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# PS7 - ECO 310 Fall 2008 Microeconomic Theory A Mathematical...

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ECO 310 - Fall 2008 Microeconomic Theory - A Mathematical Approach Problem Set 7 - Answer Key Question 1: (a) There were two hard parts to this question: nasty algebra, and the intuition. Firm 1°s pro±t is ° 1 = ( p ° c ) q 1 = f [ q 1 + q 2 ] ° 3 = 2 ° c g q 1 : So its Cournot FONC (taking q 2 as given) is @ ° 1 [email protected] 1 = [ q 1 + q 2 ] ° 3 = 2 ° c ° 3 2 [ q 1 + q 2 ] ° 5 = 2 q 1 = 0 Similarly for ±rm 2, @ ° 2 [email protected] 2 = [ q 1 + q 2 ] ° 3 = 2 ° c ° 3 2 [ q 1 + q 2 ] ° 5 = 2 q 2 = 0 Subtracting the two FONCs, we have q 1 = q 2 . This is very useful, and something we might have been able to guess since the two ±rms are symmetric. Write q 1 + q 2 = Q , the industry output, so q 1 = q 2 = Q= 2 . Using this in either FONC, 0 = Q ° 3 = 2 ° c ° 3 2 Q ° 5 = 2 X 2 = 1 4 Q ° 3 = 2 ° c : So Q ° 3 = 2 = 4 c , that is, p = 4 c , and Q = (4 c ) ° 2 = 3 with each ±rm producing half of this. The total pro±t is ° = ° 1 + ° 2 = ( p ° c ) X = (3 c ) (4 c ) ° 2 = 3 = 3 ± 4 ° 2 = 3 c 1 = 3 = 1 : 1906 c 1 = 3 : (b) With ° / c 1 = 3 , total pro±t increases as c increases. What is going on? The economic explanation is the game-theoretic interaction in the duopoly. In Cournot equilibrium, the ±rms are producing too much from the point of view of their joint pro±t-maximizing interest. It would be better for them to produce less and drive the price up. But under Cournot behavior they cannot credibly promise each other to keep outputs low and prices high. When the cost increases, they each produce less, which moves them in the right direction. This raise prices so much (since both are doing it) that pro±ts increase despite the increase in costs and decrease in quantity produced. Of course it wouldn°t pay either ±rm to increase its own cost unilaterally; they have to devise a way whereby both would commit to raising cost. For example, ±rms in such a situation would actually like the government to impose costly regulation on the industry. A recent case of British Airways and Virgin ²ying into Heathrow provides an example of this: the ±rms colluded by raising surcharges together, so that these were almost half of the price of a ticket. Some of these surcharges were costs imposed by Heathrow, which the ±rms may have liked. In fact, they seem to have liked the surcharges so much that they made up their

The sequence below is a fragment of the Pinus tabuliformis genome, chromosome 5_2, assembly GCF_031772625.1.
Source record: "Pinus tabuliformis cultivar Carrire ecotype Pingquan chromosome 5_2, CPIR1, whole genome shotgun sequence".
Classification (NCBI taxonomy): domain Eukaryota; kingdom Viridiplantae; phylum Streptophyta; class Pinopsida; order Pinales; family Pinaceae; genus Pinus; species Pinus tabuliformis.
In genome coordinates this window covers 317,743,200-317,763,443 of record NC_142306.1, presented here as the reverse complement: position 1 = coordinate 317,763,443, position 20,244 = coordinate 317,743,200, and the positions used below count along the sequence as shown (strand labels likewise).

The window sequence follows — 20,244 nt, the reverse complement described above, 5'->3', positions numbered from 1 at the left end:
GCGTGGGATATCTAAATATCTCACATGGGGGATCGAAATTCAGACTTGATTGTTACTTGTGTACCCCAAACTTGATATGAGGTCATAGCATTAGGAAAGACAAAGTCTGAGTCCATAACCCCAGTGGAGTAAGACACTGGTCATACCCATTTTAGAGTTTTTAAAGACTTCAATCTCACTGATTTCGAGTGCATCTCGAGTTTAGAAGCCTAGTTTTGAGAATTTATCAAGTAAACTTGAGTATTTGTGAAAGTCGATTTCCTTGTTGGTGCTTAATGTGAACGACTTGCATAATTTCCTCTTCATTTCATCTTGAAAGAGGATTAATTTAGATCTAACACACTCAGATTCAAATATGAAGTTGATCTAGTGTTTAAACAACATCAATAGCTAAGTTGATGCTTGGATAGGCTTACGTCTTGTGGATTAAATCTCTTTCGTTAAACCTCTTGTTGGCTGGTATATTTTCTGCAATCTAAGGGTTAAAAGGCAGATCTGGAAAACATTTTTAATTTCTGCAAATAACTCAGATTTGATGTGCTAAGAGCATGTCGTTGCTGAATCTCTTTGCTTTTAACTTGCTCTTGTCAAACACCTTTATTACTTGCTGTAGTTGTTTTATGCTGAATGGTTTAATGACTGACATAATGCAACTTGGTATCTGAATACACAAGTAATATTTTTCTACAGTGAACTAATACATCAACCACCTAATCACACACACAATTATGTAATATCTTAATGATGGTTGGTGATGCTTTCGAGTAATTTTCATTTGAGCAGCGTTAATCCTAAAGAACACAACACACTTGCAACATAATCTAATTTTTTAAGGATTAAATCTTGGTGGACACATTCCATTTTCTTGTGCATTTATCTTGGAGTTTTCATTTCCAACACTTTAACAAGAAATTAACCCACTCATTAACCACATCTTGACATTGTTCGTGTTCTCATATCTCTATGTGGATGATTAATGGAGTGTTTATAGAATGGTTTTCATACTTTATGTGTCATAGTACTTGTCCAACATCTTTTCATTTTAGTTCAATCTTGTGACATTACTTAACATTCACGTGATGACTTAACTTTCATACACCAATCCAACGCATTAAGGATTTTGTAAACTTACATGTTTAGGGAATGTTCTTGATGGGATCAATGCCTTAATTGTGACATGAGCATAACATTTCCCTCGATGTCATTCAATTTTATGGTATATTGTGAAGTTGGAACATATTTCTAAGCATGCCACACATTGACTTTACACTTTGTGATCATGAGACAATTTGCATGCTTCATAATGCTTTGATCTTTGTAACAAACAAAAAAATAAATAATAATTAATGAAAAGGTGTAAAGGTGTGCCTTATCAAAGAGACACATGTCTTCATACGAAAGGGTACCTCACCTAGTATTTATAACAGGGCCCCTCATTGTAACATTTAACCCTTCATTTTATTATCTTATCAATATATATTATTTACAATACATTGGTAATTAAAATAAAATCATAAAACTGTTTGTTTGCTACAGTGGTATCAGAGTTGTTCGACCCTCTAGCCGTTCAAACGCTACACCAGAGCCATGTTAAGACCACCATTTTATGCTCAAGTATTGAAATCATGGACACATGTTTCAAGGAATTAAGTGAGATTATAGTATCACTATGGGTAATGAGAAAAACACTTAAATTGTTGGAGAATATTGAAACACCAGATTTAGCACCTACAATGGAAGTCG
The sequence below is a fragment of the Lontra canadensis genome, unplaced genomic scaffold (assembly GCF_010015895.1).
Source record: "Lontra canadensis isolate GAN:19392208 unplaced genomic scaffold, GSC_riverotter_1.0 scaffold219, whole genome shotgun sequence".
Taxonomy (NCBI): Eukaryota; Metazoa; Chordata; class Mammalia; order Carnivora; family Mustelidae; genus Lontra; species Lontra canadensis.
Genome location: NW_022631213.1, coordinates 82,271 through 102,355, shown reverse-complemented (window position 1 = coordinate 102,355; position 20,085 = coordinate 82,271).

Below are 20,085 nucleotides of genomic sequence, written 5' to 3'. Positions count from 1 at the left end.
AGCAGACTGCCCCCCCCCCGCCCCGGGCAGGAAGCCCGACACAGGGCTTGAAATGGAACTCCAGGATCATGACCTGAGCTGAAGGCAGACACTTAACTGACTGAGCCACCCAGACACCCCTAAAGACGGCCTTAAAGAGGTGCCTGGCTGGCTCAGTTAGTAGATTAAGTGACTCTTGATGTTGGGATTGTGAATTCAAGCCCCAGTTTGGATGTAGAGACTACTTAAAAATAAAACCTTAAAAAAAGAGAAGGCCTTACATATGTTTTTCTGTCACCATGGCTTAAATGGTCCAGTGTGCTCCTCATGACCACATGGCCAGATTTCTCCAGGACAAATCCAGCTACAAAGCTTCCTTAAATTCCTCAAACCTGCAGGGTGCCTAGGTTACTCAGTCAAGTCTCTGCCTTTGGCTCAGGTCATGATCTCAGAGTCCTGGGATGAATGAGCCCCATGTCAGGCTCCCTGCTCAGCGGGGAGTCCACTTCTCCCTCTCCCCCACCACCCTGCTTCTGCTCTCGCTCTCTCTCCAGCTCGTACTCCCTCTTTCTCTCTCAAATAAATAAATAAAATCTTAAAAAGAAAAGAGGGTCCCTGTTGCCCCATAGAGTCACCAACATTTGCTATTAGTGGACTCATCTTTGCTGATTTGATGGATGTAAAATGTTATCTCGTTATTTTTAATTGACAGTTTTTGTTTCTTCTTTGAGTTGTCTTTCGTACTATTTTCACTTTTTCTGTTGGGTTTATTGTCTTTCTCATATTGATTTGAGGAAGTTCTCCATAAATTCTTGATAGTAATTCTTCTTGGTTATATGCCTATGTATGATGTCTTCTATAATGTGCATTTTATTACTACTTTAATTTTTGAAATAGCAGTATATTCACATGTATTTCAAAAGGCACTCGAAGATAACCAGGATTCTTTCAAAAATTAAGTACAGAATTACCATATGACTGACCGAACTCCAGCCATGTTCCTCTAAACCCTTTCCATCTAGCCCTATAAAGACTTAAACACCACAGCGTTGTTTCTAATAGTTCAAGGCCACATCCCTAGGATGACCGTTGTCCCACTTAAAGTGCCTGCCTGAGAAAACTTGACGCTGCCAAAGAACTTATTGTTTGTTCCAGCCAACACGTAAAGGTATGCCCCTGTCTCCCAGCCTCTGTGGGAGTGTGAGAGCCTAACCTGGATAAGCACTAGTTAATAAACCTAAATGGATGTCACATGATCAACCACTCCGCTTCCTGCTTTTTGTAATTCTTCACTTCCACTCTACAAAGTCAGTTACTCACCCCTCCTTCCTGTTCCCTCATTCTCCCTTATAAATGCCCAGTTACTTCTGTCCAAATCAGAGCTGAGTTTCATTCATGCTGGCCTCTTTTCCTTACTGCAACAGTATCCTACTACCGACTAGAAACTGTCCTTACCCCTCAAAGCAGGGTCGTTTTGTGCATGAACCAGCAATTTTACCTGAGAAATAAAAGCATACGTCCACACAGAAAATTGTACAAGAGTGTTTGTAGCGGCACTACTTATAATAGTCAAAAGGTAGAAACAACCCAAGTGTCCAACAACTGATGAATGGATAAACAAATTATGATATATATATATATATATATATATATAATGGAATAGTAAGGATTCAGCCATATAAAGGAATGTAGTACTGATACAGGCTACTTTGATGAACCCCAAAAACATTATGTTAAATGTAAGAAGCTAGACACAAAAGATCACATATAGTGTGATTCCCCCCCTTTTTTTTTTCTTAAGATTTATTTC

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PS7 - ECO 310 Fall 2008 Microeconomic Theory A Mathematical...

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